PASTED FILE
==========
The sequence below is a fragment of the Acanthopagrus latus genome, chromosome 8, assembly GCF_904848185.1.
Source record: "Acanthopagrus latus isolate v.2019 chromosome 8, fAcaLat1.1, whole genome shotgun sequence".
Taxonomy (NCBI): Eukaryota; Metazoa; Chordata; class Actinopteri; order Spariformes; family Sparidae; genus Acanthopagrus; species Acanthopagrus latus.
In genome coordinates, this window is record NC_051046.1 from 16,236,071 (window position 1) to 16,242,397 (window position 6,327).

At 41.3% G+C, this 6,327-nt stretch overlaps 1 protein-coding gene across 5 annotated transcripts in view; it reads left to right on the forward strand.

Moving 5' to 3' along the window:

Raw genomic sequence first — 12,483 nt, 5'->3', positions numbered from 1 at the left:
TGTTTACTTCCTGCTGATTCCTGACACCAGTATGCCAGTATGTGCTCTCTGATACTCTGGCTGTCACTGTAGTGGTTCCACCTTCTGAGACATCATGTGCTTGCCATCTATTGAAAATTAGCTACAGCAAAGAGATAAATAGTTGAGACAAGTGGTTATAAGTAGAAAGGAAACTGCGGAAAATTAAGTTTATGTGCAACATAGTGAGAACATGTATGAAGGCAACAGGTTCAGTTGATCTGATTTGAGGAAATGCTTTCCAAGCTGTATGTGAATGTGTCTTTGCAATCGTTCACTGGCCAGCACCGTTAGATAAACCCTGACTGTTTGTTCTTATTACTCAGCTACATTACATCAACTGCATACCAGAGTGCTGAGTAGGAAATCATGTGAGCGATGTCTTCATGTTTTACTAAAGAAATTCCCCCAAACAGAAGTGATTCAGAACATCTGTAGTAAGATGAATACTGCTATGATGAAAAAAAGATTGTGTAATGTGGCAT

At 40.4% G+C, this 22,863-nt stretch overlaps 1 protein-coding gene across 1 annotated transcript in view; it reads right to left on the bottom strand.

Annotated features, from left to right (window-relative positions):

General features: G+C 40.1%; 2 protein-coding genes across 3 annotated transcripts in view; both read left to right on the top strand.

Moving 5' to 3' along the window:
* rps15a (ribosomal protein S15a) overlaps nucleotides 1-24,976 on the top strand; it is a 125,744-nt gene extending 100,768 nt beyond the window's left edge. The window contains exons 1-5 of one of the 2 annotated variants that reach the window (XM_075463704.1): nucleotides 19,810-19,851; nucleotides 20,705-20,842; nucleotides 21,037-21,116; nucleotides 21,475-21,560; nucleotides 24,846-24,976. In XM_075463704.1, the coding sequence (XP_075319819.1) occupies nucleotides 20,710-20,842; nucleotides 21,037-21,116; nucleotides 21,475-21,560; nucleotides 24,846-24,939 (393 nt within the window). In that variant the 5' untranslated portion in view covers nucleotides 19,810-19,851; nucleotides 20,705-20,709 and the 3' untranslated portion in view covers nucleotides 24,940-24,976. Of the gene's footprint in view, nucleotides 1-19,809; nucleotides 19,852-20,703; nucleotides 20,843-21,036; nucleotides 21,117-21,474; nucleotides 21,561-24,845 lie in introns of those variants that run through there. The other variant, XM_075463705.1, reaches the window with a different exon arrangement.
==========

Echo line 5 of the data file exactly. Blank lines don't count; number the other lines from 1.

At 41.3% G+C, this 6,327-nt stretch overlaps 1 protein-coding gene across 5 annotated transcripts in view; it reads left to right on the forward strand.